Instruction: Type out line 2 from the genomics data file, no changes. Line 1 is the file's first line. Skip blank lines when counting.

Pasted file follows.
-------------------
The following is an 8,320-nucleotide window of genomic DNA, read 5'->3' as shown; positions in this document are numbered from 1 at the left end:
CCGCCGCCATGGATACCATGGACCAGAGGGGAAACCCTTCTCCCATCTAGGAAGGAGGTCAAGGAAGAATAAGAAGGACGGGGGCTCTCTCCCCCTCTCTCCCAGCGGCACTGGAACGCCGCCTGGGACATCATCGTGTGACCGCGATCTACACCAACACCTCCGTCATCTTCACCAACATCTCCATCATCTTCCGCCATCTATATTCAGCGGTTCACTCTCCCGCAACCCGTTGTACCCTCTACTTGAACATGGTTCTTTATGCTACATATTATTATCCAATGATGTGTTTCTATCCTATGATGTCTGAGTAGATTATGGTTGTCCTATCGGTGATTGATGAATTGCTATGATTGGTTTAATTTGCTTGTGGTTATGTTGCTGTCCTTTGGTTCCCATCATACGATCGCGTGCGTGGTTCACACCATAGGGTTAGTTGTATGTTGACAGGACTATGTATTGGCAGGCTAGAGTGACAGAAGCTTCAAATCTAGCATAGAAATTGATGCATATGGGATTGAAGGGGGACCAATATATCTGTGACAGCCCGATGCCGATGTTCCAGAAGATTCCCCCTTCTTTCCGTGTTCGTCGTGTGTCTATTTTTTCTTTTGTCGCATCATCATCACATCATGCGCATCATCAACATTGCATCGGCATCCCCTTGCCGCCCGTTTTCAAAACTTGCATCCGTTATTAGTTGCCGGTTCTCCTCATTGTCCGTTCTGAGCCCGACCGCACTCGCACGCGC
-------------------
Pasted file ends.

CCGCCGCCATGGATACCATGGACCAGAGGGGAAACCCTTCTCCCATCTAGGAAGGAGGTCAAGGAAGAATAAGAAGGACGGGGGCTCTCTCCCCCTCTCTCCCAGCGGCACTGGAACGCCGCCTGGGACATCATCGTGTGACCGCGATCTACACCAACACCTCCGTCATCTTCACCAACATCTCCATCATCTTCCGCCATCTATATTCAGCGGTTCACTCTCCCGCAACCCGTTGTACCCTCTACTTGAACATGGTTCTTTATGCTACATATTATTATCCAATGATGTGTTTCTATCCTATGATGTCTGAGTAGATTATGGTTGTCCTATCGGTGATTGATGAATTGCTATGATTGGTTTAATTTGCTTGTGGTTATGTTGCTGTCCTTTGGTTCCCATCATACGATCGCGTGCGTGGTTCACACCATAGGGTTAGTTGTATGTTGACAGGACTATGTATTGGCAGGCTAGAGTGACAGAAGCTTCAAATCTAGCATAGAAATTGATGCATATGGGATTGAAGGGGGACCAATATATCTGTGACAGCCCGATGCCGATGTTCCAGAAGATTCCCCCTTCTTTCCGTGTTCGTCGTGTGTCTATTTTTTCTTTTGTCGCATCATCATCACATCATGCGCATCATCAACATTGCATCGGCATCCCCTTGCCGCCCGTTTTCAAAACTTGCATCCGTTATTAGTTGCCGGTTCTCCTCATTGTCCGTTCTGAGCCCGACCGCACTCGCACGCGC